Heroes make up the bulk of literature nowadays. They are our shiny, perfect protagonists that charge into battle and rid the world of evil with either their magic, prowess, or wit. Now, heroes usually stick to a tight moral code. They never stray into the gray area where society’s rules are bendable. They truly are model citizens, ones that would never take a life and would give up everything if it meant keeping the people close to them safe. With that said, could a hero become a villain if it meant keeping their loved ones safe from harm? Would they give up everything if the price was right?
This is a good question. Not many people would agree that some of literature’s greatest heroes would turn to darkness, but these days, authors turn their protagonists into villains right in front of the readers’ eyes. Villain protagonists are dotting our pages and they make people question if some of the greatest heroes could eventually transform into something darker if the right opportunity presented itself.
Eren Yeager, is a perfect example of a hero that turned into his story’s villain. As the main protagonist of Attack on Titan, the manga series, Eren’s job is to help save humanity from the titans; giant, humanoid beasts that feast on human flesh and have broken into the walled city Eren calls home. The titans are destroying everything in their path and eating the people Eren cares dearly about, including his mother, Carla Yeager.
Since Eren was gifted the ability to turn into a titan, it is his job to help rid the world of these mindless, hungry creatures. Complacently, Eren takes this newly appointed job along with the help of his friends and they set off on a mission to restore humanity to its former glory.
When Eren gets betrayed by some of his friends, however, and he finds out they are the ones that orchestrated the titan attack that killed his mother and his people, Eren changes. Revenge is the only thing on his mind and it clouds his judgment. Avid fans of the series watch as the young man that was once full of life becomes a shell of his former self. Overwhelmed by grief and the urge to enact revenge on the people that unleashed the titans into his city, Eren organizes his own heartless attack and declares war on the people he thought were his allies. He ends up killing and spilling innocent blood, throwing a hero’s moral code “not to kill” out the window.
Many Attack on Titan fans might argue that Eren is still the same hero he was at the beginning of the manga series and that his actions reflect the war he is currently in. Still, it is hard to justify Eren’s actions for slaughtering many innocent people later in the manga series. Of course, loyal fans of Eren do not want to see him venturing down this beaten path, but the facts are laid out right in front of them. Eren Yeager is a villain now, and Attack on Titan’s author, Hajime Isayama, is not the only one turning their characters into more sinister versions of their former self.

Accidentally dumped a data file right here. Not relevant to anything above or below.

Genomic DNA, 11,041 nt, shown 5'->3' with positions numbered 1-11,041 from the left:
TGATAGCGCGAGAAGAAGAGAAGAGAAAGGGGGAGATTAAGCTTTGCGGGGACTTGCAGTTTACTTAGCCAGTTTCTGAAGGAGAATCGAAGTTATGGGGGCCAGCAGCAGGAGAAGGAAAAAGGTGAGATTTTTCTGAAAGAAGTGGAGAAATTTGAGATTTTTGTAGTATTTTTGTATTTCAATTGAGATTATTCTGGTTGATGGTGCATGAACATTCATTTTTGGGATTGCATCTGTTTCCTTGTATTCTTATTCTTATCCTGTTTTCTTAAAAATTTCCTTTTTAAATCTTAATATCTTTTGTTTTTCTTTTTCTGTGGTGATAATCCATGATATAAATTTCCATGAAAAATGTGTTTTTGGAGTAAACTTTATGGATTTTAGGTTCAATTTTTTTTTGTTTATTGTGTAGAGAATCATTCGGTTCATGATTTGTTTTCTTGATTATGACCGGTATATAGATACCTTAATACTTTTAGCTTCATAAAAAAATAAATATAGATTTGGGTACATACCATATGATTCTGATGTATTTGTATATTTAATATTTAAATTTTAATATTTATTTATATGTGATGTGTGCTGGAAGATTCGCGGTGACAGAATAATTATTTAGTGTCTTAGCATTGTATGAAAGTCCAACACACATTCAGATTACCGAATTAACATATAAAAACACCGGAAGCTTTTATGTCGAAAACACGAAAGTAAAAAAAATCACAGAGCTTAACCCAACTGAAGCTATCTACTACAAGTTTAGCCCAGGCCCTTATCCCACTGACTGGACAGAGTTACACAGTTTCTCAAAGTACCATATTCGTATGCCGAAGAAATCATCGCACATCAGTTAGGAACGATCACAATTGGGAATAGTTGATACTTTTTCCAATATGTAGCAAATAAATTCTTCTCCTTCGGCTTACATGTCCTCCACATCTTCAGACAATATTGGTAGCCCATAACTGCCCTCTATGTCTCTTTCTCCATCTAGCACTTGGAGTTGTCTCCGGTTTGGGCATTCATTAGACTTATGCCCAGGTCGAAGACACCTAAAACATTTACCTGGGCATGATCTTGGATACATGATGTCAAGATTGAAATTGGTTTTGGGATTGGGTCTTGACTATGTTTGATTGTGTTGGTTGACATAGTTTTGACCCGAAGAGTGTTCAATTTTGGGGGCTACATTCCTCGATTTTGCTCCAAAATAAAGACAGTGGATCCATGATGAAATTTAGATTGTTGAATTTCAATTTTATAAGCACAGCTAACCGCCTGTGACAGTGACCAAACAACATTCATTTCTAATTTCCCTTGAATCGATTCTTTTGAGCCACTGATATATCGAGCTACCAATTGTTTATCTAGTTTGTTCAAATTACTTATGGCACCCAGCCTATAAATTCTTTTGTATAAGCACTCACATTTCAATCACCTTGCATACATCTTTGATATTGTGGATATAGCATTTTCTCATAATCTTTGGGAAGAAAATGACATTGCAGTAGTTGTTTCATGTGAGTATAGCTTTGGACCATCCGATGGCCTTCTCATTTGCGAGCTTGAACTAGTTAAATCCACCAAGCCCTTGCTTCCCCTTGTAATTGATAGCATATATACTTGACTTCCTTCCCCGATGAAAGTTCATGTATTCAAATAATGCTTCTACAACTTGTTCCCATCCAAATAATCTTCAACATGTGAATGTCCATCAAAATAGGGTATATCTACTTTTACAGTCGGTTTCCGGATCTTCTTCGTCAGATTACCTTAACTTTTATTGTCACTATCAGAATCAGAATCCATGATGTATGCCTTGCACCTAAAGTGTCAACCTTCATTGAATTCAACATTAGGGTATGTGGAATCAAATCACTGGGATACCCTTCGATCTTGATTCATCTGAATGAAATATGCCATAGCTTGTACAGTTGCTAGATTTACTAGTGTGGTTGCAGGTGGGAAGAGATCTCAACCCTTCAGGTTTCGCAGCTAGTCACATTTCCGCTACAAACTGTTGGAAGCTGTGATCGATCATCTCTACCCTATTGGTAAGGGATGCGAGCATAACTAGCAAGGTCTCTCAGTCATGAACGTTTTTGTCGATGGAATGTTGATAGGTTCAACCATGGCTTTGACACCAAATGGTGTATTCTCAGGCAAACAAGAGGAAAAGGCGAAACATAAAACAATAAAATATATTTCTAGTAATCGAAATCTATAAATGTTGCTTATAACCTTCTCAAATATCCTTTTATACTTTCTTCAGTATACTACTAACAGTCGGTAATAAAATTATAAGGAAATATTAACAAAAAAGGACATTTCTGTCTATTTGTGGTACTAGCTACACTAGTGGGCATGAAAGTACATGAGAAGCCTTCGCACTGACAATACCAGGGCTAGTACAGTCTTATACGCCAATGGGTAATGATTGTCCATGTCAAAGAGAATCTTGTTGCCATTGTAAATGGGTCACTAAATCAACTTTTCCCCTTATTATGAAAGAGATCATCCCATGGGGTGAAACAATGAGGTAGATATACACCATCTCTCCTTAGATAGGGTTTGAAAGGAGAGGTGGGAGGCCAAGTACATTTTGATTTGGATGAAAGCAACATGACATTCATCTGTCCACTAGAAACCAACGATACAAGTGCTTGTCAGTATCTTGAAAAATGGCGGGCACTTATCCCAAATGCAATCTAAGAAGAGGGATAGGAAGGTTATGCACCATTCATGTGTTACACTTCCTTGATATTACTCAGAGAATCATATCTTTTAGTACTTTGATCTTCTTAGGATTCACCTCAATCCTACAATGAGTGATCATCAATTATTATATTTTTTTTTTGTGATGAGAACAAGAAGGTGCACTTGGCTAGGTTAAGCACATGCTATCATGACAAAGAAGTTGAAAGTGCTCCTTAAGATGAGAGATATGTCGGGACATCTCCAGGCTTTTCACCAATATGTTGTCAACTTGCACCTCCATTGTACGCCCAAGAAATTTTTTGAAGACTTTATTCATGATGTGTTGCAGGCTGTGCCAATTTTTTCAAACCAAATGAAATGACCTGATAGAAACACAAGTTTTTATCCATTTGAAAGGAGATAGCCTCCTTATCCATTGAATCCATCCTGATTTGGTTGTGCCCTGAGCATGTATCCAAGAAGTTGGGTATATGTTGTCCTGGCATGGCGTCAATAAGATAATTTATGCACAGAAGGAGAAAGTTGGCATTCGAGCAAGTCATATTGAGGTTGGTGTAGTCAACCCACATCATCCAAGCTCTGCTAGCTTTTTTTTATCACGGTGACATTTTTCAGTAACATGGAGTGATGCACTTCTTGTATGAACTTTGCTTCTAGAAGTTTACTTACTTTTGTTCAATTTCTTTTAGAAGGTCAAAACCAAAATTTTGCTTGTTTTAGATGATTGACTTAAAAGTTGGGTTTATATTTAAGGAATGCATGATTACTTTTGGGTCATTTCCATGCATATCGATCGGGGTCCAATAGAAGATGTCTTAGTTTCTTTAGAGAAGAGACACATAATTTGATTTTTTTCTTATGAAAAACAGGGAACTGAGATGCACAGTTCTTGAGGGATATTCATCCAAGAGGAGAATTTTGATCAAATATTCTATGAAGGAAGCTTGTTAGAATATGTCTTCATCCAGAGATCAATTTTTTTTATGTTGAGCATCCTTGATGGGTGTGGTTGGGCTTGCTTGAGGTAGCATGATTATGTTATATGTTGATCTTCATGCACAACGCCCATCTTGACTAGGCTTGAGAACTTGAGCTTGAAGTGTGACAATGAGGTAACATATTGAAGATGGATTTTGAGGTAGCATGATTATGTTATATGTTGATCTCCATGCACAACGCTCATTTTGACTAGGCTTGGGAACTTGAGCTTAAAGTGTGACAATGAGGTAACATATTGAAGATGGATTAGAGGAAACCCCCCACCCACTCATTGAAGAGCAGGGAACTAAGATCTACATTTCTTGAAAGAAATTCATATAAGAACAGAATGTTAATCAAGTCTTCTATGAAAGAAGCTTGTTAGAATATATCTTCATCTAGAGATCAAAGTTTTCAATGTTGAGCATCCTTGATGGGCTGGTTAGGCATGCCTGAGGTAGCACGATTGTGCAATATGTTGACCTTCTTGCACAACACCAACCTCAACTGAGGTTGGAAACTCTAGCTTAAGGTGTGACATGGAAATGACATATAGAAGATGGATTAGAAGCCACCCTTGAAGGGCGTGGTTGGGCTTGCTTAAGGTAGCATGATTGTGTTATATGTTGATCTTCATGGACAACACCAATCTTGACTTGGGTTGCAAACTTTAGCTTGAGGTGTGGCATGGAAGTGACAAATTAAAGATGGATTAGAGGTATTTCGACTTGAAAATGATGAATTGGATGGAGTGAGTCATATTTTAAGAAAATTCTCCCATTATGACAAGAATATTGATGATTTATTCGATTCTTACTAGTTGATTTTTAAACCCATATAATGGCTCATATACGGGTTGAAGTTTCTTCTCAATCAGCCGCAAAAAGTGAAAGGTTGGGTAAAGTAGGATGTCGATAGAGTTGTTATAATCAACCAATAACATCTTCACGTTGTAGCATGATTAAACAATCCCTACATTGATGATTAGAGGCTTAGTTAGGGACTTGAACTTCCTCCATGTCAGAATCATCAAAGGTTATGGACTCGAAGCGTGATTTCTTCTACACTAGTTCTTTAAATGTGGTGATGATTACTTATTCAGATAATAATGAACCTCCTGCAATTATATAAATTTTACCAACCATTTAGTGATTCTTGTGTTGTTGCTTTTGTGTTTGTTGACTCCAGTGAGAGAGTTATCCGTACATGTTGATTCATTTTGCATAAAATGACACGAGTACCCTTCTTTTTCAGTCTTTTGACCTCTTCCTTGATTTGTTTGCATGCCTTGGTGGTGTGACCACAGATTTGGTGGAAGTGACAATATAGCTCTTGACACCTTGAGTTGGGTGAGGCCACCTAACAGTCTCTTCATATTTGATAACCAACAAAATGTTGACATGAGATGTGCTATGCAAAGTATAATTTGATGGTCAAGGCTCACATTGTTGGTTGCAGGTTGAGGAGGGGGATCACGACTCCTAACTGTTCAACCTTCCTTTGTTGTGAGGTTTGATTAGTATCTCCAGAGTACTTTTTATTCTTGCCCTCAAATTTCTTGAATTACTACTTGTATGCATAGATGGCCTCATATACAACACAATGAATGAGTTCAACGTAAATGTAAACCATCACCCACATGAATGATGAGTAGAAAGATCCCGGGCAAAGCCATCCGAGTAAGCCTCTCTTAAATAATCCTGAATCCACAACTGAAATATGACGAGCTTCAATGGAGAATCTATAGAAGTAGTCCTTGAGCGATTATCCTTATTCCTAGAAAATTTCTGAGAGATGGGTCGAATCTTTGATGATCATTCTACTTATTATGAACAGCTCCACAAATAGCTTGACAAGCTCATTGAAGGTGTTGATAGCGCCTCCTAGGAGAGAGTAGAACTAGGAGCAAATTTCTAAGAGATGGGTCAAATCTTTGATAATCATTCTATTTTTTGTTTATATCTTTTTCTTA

Some other classic heroes to villain characters are Liv from The Black Prism, Adelina from The Young Elites, and Light from Death Note. DC comics also have heroes that embody villainy later in their lives after years of hero work. Supergirl is a prime example of this when she becomes one of the Red Lanterns.
Additionally, anti-heroes are making a comeback in literature. These anti-heroes lack conventional hero qualities, sometimes commit acts that are borderline villainous, and do not follow the hero’s code. My Hero Academia’s Katsuki Bakugo is the protagonist and Izuku Midoriya’s bully, even though he is a superhero in training. He also does whatever it takes to win and will beat down his enemies till they are almost dead.
Additionally, Marvel’s Black Widow, Wolverine, and the Winter Solider take a page out of Bakugo’s book. They are not afraid to kill and get their hands dirty in hero work to protect the lives of the people around them. They are not the strait-laced heroes that follow the hero’s code like Harry Potter, Charles Xavier, and Percy Jackson. They are an entirely new breed of heroes gracing literature’s pages and showing that heroes are turning into something entirely different.
In the end, some of the greatest heroes and anti-heroes can get sidetracked away from their morals. They could switch sides if the price were right or if the taste of revenge is just too sweet in their mouths. Eren Yeager is not the first hero that has lost his way and fumbled and dropped the hero’s code. Many others might surprisingly change sides in the years to come, and readers will have to wait and see how their favorite characters evolve under pressure. Will they become a diamond? Or crack and split into some fragmented piece of their former self?